MLK speaker: “We’re not done yet”
The guest speaker for Monday’s Dr. Martin Luther King, Jr. Breakfast at First Christian Church said her message will focus on the theme, “We’re not done yet.”
Dr. Sara Elaine Farris, a Winchester native, has been a professional educator for 32 years, including teaching stints in elementary and high school and jobs as principal and superintendent of school districts in Shelby and Clark counties. When she was named Shelby County superintendent in 2004, she became the first African-American to hold that post in Kentucky. Farris also served as deputy commissioner for the Kentucky Department of Education and, in 2008, was selected by the Kentucky Board of Education to serve as the state’s interim Commissioner of Education.
Farris said she’s attended many MLK Breakfasts and spoken at several of them and always “tries to say something to a community to kind of challenge them to do something different.”
She said she’ll trace the history of King’s work and the civil rights movement of that era, including landmark U.S. Supreme Court rulings against segregation in public transportation and public schools. She’ll also discuss the Voting Rights Act of 1965 and that year’s attempted march across the Edmund Pettus Bridge in Selma, Ala., which became known as Bloody Sunday.
“And then I kind of talk about how we’ve kind of gone back, with the hate groups and the exclusion of people, rather than the inclusion of people. You know – wanting to build walls, and pushing people out of America. The name-calling and all that. We still don’t have equal pay for men and women, and so I’m kind of talking about, saying, ‘We’re not done yet,’” Farris said.
Though she retired from Kentucky’s public school system, Farris is still active in education. Her biography states that she is CEO of 4.0 Education Consulting and Advocacy Services and worked part-time as an education policy advisor for the Legislative Research Commission from 2014 to 2016.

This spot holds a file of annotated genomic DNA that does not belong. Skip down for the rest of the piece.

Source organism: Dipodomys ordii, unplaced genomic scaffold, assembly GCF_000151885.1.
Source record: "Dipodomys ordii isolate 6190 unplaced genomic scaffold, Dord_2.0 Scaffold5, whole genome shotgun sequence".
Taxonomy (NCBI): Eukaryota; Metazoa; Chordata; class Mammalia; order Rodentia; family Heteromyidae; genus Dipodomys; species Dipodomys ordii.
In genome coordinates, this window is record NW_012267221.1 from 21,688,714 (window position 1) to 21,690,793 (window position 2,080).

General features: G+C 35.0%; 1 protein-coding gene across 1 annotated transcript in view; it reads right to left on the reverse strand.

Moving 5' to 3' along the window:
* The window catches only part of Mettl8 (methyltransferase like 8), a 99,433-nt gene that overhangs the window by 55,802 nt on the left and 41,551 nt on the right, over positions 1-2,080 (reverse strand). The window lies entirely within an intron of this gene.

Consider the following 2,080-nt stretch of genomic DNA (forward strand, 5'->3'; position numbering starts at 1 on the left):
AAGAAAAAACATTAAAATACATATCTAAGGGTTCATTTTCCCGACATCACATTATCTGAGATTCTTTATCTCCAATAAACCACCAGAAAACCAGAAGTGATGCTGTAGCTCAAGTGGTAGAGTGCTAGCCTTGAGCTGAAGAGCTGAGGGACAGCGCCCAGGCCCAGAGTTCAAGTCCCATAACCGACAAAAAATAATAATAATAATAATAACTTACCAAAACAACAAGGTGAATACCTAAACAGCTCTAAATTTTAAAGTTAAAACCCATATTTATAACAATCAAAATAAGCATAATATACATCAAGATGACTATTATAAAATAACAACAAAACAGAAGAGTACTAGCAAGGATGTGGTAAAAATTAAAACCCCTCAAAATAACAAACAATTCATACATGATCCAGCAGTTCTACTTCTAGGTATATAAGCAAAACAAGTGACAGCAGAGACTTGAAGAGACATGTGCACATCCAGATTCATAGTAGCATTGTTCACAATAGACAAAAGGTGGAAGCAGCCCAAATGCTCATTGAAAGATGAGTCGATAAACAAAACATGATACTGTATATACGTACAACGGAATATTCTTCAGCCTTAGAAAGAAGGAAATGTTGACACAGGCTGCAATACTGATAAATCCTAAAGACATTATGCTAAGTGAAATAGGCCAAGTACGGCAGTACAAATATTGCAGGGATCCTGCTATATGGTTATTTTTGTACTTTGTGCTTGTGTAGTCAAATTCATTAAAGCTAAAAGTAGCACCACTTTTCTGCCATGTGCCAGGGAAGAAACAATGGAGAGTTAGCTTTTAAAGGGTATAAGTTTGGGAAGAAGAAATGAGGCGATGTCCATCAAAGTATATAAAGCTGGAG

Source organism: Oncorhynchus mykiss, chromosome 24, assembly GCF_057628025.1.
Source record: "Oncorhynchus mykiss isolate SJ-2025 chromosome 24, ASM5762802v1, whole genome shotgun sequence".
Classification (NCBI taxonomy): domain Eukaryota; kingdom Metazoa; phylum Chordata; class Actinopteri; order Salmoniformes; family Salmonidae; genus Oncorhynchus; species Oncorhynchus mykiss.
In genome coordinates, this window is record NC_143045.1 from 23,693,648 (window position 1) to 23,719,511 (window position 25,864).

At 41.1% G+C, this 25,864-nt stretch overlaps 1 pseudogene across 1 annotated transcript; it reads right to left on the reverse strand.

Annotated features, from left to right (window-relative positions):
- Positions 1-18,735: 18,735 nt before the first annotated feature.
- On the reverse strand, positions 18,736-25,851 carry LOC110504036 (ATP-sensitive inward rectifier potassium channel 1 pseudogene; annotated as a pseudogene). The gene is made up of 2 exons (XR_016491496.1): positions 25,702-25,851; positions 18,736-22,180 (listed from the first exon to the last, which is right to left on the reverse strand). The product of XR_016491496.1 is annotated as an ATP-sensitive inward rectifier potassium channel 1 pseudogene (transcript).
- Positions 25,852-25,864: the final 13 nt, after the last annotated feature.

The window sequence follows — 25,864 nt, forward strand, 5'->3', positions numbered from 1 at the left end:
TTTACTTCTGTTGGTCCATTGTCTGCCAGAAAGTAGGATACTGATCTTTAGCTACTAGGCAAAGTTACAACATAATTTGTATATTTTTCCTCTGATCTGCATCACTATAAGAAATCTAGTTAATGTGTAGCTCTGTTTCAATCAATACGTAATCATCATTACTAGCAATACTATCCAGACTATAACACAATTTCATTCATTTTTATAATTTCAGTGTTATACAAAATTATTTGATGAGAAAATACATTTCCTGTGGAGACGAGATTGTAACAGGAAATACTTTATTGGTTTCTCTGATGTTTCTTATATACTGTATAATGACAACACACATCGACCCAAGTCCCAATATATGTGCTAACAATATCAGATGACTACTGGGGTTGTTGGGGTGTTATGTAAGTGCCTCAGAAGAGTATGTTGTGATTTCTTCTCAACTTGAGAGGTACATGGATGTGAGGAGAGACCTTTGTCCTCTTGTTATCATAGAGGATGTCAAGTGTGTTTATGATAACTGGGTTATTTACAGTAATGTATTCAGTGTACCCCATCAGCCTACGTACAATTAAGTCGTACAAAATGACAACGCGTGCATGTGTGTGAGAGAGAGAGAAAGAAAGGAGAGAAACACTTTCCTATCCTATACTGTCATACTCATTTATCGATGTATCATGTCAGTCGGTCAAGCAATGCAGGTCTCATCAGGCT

Farris said she’ll discuss not only the rise of hate groups in America but more positive developments like the “Me Too” movement.
“So, I’m kind of bringing it up to today and saying, ‘We’re not done yet,’ because people still do not feel like we’re all created equal and (are) treated equally,” Farris said.
Farris said she and her husband, a retired pastor, have several ties to Woodford County, among them their friendship with the Rev. Floyd Green, pastor of First Baptist Church, and his family.
Her biography includes a favorite quote: “Every child deserves a champion, an adult who will never give up on them, who understands the power of connection and insists that they become the best that they can possibly be.” Her favorite scripture is, “Do not be anxious about anything, but in every situation, by prayer and petition, with thanksgiving, present your requests to God. And the peace of God, which transcends all understanding, will guard your hearts and your minds in Christ Jesus.” Farris said she hopes Monday’s breakfast, which begins at 8:45 a.m. (doors open at the First Christian Church, at 160 Lexington Street, at 8:30 a.m.), attracts people who’ll be attending the event for the first time.
“I think that we’re at a time in our communities and in America where we’re going to get more done together than we’re going to get done apart,” she said.